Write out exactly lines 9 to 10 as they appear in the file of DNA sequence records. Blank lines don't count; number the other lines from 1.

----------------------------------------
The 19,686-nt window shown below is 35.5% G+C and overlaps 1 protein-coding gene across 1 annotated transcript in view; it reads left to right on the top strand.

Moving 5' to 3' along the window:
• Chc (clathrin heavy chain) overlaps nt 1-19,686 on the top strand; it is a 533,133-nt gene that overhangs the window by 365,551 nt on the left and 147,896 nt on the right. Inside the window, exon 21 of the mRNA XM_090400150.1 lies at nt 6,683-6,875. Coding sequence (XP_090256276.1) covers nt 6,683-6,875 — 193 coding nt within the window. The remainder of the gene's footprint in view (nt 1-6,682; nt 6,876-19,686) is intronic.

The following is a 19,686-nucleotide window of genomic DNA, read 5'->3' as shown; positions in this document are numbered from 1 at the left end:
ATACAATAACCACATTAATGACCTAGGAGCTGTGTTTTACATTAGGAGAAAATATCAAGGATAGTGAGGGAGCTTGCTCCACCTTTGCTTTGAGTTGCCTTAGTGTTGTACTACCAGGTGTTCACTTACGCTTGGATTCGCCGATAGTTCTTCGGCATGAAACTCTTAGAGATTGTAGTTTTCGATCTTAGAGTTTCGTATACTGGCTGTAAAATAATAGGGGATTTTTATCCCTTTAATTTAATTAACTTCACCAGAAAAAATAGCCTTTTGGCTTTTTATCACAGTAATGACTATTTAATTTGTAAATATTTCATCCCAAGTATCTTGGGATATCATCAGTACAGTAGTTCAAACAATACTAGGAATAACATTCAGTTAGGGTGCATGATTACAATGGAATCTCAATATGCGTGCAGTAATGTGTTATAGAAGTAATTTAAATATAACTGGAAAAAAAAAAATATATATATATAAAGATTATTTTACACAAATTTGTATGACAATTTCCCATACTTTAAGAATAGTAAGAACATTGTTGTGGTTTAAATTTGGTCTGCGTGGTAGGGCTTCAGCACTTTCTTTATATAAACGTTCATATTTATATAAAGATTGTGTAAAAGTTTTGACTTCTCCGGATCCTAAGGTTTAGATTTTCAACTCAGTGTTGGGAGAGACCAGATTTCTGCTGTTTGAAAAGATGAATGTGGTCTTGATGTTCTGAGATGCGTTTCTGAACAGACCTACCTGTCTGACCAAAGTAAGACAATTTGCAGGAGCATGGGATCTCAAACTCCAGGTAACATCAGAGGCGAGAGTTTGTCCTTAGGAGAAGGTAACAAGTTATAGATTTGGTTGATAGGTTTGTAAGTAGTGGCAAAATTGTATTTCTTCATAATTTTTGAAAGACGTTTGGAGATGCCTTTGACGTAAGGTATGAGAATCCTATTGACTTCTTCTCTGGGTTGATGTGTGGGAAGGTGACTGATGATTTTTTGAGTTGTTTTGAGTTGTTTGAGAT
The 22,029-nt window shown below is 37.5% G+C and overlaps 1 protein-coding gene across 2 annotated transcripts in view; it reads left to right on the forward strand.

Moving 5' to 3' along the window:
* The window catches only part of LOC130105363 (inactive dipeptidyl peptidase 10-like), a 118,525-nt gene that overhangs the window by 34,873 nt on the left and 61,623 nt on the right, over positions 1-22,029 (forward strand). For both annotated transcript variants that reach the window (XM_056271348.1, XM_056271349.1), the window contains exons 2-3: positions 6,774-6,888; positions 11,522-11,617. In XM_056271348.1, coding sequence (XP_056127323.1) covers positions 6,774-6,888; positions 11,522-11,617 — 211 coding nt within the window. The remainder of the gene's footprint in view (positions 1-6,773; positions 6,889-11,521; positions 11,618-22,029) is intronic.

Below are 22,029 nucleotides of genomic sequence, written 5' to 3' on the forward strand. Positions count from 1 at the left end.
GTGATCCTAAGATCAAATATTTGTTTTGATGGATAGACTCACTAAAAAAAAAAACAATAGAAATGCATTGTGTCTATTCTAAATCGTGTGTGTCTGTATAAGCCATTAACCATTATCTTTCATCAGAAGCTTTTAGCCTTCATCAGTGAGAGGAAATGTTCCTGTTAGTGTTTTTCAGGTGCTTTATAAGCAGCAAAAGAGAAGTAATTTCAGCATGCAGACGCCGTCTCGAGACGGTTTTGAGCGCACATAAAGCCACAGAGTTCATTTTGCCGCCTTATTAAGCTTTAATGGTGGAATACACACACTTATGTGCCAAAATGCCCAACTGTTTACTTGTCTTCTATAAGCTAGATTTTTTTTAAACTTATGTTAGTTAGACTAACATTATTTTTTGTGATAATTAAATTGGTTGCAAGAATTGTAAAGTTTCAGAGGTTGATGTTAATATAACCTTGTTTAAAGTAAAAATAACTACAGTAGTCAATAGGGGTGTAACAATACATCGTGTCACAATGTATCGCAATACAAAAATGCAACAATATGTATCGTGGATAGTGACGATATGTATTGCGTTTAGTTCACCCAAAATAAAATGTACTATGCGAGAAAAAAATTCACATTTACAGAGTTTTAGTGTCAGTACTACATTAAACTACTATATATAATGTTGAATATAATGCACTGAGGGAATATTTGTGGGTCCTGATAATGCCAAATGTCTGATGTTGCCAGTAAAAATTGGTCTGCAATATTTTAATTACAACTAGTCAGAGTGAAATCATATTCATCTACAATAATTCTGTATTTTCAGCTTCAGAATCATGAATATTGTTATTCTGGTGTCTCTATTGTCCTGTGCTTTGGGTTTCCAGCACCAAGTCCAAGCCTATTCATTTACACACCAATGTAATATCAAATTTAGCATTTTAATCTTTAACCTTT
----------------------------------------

Below are 22,029 nucleotides of genomic sequence, written 5' to 3' on the forward strand. Positions count from 1 at the left end.
GTGATCCTAAGATCAAATATTTGTTTTGATGGATAGACTCACTAAAAAAAAAAACAATAGAAATGCATTGTGTCTATTCTAAATCGTGTGTGTCTGTATAAGCCATTAACCATTATCTTTCATCAGAAGCTTTTAGCCTTCATCAGTGAGAGGAAATGTTCCTGTTAGTGTTTTTCAGGTGCTTTATAAGCAGCAAAAGAGAAGTAATTTCAGCATGCAGACGCCGTCTCGAGACGGTTTTGAGCGCACATAAAGCCACAGAGTTCATTTTGCCGCCTTATTAAGCTTTAATGGTGGAATACACACACTTATGTGCCAAAATGCCCAACTGTTTACTTGTCTTCTATAAGCTAGATTTTTTTTAAACTTATGTTAGTTAGACTAACATTATTTTTTGTGATAATTAAATTGGTTGCAAGAATTGTAAAGTTTCAGAGGTTGATGTTAATATAACCTTGTTTAAAGTAAAAATAACTACAGTAGTCAATAGGGGTGTAACAATACATCGTGTCACAATGTATCGCAATACAAAAATGCAACAATATGTATCGTGGATAGTGACGATATGTATTGCGTTTAGTTCACCCAAAATAAAATGTACTATGCGAGAAAAAAATTCACATTTACAGAGTTTTAGTGTCAGTACTACATTAAACTACTATATATAATGTTGAATATAATGCACTGAGGGAATATTTGTGGGTCCTGATAATGCCAAATGTCTGATGTTGCCAGTAAAAATTGGTCTGCAATATTTTAATTACAACTAGTCAGAGTGAAATCATATTCATCTACAATAATTCTGTATTTTCAGCTTCAGAATCATGAATATTGTTATTCTGGTGTCTCTATTGTCCTGTGCTTTGGGTTTCCAGCACCAAGTCCAAGCCTATTCATTTACACACCAATGTAATATCAAATTTAGCATTTTAATCTTTAACCTTT